There are also a lot of incidents of narrative mirroring, or a type that tend to be more acceptable in melodramas than in purportedly "realistic" stories. Two isolated, unprotected white children are shown compassion by black characters a half-century removed (Ben's brief friendship with Jamie, played Jaden Michael, the son of a museum employee, could've been broken off into a whole other film had Haynes chosen to go that route). Rose's ferry journey parallels Ben's bus ride. Children hide from adults in the same museum fifty years apart. There are shots of inky night skies dotted with pinpricks of starlight, juxtaposed with magical city skylines (some are bejeweled CGI panoramas, others are closeups of a scale model that's only revealed in the final sequence), and moments where cosmic forces seem to be affecting both children. The "blackout" that hits in 1977 becomes a kind of sneaky corollary for the deafness of the two main characters—absence of light equating with absence of sound, in scenarios that force the audience to deduce totalities of meaning after being given only a handful of details. And of course there are a few plot points that wouldn't have even come up if certain characters had been honest with other characters, but you try not to think about that, or think about it and smile because it's intrinsic to the kind of film you're watching.
This is all much more fun to write about and think back on than it is to watch, honestly. There's never a moment when there aren't at least four or five things worth looking at and listening to; kudos to Sandy Powell's costumes, Mark Friedberg's production design, Carter Burwell's characteristically grand yet melancholy score, and the bold use of Deodato's disco cover of "Also Spake Zarathustra," which I thought had been marked "Property of 'Being There' and retired. But at the same time, "Wonderstruck" often feels stranded somewhere between abstract curiosity and an almost Spielbergian level of proud corniness. That one cannot be entirely sure how to take Haynes' tone makes the film intriguing but also frustrating. He seems to be poker-faced sincere here, but we're never sure about what, exactly. There's a fanatical exactness to the filmmaking, and to the production generally—the 1977 clothes and wigs, including afros, are some of the best I've ever seen outside of my own actual childhood—and it translates into a sense that we're watching an obsessive work, a labor of love that scratches some private itch. But the emotions that are ultimately generated are amorphous and bland, in the manner of the sorts of Hollywood film that one could imagine Haynes finding tame—not because of the story they're telling, but because whatever it was that thrilled the filmmaker in the first place got lost en route to the screen.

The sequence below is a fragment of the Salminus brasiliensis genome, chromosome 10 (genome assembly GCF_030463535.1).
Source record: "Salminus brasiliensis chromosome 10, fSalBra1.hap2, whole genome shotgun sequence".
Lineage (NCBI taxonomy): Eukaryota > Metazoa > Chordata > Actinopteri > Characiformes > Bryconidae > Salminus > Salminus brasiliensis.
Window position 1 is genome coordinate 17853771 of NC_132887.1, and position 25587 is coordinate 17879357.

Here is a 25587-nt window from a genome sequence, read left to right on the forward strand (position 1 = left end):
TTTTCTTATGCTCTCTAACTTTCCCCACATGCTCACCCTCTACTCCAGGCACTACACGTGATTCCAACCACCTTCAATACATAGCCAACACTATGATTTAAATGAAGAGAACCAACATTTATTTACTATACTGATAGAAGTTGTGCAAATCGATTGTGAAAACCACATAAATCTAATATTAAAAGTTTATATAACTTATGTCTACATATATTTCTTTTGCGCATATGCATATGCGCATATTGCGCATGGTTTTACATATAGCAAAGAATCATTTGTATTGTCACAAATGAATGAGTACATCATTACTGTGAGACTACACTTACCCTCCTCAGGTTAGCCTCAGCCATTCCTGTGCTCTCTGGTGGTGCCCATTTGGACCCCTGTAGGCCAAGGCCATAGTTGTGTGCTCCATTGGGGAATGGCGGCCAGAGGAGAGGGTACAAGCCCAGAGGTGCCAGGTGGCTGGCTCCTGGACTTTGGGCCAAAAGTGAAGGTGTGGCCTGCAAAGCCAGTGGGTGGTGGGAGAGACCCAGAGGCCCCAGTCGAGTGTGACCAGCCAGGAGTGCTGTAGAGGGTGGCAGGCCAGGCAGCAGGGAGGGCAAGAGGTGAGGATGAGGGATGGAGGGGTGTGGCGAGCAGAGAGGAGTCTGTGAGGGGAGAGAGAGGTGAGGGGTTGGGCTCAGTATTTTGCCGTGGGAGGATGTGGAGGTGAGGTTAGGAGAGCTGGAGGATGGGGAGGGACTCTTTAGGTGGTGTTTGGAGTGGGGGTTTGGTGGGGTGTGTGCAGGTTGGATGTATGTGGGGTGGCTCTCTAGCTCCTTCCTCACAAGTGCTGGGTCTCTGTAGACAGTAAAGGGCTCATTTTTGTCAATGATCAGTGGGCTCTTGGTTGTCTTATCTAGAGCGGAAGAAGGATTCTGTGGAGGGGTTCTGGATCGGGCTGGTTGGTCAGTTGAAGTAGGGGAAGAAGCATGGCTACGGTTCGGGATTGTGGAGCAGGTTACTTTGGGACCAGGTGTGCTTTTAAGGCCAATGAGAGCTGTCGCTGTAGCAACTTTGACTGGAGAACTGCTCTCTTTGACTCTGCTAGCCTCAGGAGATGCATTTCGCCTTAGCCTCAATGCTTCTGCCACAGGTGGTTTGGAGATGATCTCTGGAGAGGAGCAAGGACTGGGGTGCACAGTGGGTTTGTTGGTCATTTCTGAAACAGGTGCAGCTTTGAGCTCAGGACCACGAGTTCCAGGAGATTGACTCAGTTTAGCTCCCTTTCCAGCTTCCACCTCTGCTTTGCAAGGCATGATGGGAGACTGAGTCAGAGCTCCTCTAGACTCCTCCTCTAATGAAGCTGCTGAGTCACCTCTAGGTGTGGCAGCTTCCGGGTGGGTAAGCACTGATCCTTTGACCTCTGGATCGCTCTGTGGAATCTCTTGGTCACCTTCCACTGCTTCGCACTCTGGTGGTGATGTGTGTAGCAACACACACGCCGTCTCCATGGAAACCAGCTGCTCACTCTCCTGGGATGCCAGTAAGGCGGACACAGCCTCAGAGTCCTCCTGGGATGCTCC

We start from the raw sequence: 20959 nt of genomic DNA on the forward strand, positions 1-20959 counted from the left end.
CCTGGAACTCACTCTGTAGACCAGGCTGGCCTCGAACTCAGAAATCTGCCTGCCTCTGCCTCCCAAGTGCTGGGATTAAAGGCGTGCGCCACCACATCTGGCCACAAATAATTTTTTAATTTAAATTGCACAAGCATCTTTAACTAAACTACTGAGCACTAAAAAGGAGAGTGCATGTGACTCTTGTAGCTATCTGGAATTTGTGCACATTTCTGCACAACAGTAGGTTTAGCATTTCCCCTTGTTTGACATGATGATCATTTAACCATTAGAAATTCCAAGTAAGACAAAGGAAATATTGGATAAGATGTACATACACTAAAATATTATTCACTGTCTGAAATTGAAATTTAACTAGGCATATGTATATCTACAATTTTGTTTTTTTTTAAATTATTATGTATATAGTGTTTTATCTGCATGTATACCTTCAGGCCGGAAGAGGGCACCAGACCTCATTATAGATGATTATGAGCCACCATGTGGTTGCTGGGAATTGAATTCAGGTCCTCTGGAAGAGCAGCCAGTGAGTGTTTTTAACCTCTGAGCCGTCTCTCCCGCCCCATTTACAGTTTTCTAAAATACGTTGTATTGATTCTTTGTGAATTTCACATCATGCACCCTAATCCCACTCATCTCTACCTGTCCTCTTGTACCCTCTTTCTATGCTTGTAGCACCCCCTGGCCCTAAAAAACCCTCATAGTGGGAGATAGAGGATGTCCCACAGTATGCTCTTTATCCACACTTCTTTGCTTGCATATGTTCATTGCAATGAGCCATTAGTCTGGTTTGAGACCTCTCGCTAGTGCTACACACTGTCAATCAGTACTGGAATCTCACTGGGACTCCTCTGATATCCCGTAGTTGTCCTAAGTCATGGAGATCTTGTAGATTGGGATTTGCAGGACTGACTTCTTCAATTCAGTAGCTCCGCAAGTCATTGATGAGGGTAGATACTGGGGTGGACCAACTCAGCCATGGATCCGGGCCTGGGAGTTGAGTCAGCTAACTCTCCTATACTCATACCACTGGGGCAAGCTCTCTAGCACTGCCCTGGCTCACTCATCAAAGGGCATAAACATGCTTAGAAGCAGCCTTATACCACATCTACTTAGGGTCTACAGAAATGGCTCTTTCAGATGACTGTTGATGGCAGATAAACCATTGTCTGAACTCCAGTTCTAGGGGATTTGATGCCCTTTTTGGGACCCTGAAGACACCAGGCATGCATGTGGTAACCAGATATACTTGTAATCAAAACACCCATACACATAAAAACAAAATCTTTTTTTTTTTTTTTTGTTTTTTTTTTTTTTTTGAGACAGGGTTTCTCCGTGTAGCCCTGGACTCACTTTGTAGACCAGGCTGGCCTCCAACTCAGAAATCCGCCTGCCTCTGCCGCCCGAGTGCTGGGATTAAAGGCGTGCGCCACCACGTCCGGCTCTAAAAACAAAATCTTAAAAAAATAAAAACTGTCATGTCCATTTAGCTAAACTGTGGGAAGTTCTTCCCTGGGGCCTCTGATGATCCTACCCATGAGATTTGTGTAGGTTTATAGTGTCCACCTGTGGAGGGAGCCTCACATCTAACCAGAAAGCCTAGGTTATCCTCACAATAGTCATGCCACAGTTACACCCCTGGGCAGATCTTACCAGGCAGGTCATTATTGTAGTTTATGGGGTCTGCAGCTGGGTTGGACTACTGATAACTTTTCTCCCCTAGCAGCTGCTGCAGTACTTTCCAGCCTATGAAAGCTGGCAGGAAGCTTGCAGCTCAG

Haynes' debut feature, "Superstar," was the first example of his simultaneously passionate/scientific approach. It retold the life story of singer Karen Carpenter using Barbie dolls, but anybody who's been lucky enough to see it anyway can testify that it's no spoof, and definitely no joke. Haynes treats the inexpressive dolls as if they're human actors emoting their little plastic butts off, whirling and tilting the camera during musical sequences, and lighting dollhouse interiors in the manner of sumptuous 1950s Technicolor melodramas. His 1998 musical fake-biopic "Velvet Goldmine" paid tribute to "Citizen Kane" and the Swingin' London art house films of the late 1960s and early '70s, while filling the soundtrack with glam rock favorites and new tunes that sounded plausibly like work that could've been a hit during that period. His 2007 Bob Dylan biopic "I'm Not There" was another "Kane" riff of sorts, expressing the unknowability of a legendary rock star by having several actors (and one actress) play him. His 2002 Douglas Sirk pastiche "Far From Heaven" seemed to have been devised in answer to the question, "What if Hollywood had been allowed to tackle interracial romance and the miseries of being in the closet in the fifties, but with a bit of the censorial squeamishness they applied to everything else at that time?" That this is a question no one but Haynes would ask and try to answer only makes the film more confounding.
As thought experiments, all of these works are invaluable, even though in the end I prefer Haynes’ “Poison," "Safe" and the miniseries "Mildred Pierce" for the way they foreground the main characters' feelings and examine them in a more direct, at times searingly painful way, while the expected and often impeccable Todd Haynes style swirls around and behind them. I'm glad I saw "Wonderstruck," though, for the same reason I'm glad to see all of Haynes' films: it draws on too many sources that can be listed in a single essay, yet it's uniquely its own thing. The moments when it really cooks made me long for an entire film on that level.
This message came to me from a reader named Peter Svensland. He and a fr...
While the pandemic will pass, our awareness of each other should not.
An essay on the art of choosing a favorite film.
A tribute to the late director, Stuart Gordon.